The executioner is a different build for the assassin, which grants different powers and a different overall feel The assassin is good at dealing damage and lays down "shrouds" on their targets, which, when activated, deal more damage. An executioner specializes in poisons (for attacking during role play, out of combat situations, or in combat), and uses several different weapons. The reason you've been given your powers is because the executioner is an Essentials build; the Essentials line is designed for complete newcomers to D&D, and does a lot of the work for you. If you have experience with 3.5, this could be part of the confusion.
Try going back into the builder and see if you can switch to just Assassin. I don't use the online one myself, so I can't tel you how you could do that, but the option should be there somewhere. Then you can pick your at will powers, and you're only using one weapon so you don't need to continually switch around. I'd recommend using the assassin on it's own, as I think it's a bit easier. Also, with the executioner, your expertise feats won't work for all your weapons, so you'll either need to spend more feats to cover everything, or you have one great weapon and a few not so great ones. (For example, Flail Expertise gives you a +1 to hit with flails like the bola, but not for anything else...like the dagger or blowgun, which your other powers use).
You might also want to consider a different class. If you want to be stealthy and hit hard, maybe try the Rogue. Their Sneak Attack feature is strong, and coupled with the feat Nimble Blade, you can be hitting an awful lot. One of the build features of the rouge lets you gain concealment with a stealth check after a move action--I think it's called Cunning Sneak.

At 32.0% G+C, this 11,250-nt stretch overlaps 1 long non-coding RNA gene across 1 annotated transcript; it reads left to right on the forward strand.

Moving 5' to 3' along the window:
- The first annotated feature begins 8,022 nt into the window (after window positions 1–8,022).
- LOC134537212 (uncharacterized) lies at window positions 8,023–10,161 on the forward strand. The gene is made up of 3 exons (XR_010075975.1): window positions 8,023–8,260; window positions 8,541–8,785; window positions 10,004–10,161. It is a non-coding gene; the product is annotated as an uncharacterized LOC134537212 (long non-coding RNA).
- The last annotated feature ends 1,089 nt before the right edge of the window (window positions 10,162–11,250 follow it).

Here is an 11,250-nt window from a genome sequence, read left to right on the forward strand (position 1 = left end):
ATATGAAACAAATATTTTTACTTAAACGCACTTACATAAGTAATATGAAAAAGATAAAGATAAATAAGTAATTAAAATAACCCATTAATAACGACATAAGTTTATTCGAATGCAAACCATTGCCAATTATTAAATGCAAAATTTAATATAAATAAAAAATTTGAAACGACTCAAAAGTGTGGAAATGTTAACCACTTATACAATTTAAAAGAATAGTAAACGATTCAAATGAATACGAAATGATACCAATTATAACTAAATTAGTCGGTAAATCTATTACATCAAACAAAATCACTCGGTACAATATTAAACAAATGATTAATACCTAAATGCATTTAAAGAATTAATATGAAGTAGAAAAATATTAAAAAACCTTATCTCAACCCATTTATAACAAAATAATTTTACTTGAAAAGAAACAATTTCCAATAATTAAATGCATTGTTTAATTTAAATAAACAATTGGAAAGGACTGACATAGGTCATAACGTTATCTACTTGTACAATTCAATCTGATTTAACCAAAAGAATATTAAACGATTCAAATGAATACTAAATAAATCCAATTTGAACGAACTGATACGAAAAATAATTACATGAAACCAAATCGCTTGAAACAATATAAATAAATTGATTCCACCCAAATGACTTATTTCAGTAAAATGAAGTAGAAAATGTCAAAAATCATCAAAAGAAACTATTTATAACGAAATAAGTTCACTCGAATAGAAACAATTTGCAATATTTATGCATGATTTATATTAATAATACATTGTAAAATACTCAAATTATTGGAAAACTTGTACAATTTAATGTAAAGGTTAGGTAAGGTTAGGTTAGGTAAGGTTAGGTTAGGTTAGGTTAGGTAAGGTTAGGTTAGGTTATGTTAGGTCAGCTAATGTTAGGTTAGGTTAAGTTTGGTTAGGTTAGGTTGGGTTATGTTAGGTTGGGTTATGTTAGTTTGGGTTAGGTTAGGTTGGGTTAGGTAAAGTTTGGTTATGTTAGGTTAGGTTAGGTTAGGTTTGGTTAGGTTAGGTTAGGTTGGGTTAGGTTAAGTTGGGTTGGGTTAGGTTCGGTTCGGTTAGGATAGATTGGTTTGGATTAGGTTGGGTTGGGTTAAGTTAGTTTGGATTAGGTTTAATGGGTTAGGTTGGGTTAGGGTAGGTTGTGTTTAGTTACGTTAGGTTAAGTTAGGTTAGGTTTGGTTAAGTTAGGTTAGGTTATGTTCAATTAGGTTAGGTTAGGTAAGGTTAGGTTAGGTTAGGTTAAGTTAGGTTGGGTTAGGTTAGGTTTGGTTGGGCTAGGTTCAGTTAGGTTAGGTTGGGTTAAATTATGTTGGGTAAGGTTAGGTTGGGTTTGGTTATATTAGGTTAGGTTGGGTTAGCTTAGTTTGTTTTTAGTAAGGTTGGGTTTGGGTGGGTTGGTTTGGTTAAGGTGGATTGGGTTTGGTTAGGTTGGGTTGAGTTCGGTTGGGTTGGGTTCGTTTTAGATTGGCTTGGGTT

There's also the warlock. They fight at range, but have a great feature called Shadow Walk; whenever you move more than three squares, you automatically gain concealment. I'm playing one currently, and am having a lot of fun.
At any rate, Cnyprios has the right of it: if you're starting at level 5, you should also be starting with some magic items, as well as more than enough gold to buy a couple more. If your DM is starting you of with 100 god (which is for first level characters), you can't afford any of the stuff that you're supposed to have by level 5. The system is designed with a certain scaling of damage/ac/etc. If you don't have magic, you'll be very easy to hit, and it'll be very hard for you to hit monsters.
For example, the average to hit bonus of a Brute monster at level 5 is around +8. When they roll a d20, they add 8 to the result and balance that against your AC. Which means to hit you, they only need to roll a 9 or higher to hit you--they'll hit more often than not. Likewise, their AC is going to be around 17; if you're not using a magic item, your attack bonus should be about 7, meaning you need to roll a 10 or higher to hit; you'll hit them a little more than half the time. This all may sound balanced, but what it amounts to is that you're going to have some difficult encounters. The way the system works, you should be hitting more often than not, so no encounter should have only a 50% chance of winning; you should be winning most of the time.
But, if your DM doesn't want to use magic items, there's the Inherent Bonuses rule--which basically does the same thing. It gives you bonuses depending on your level so your character can keep up with the math. Otherwise, you're going to be failing encounters and dying a lot.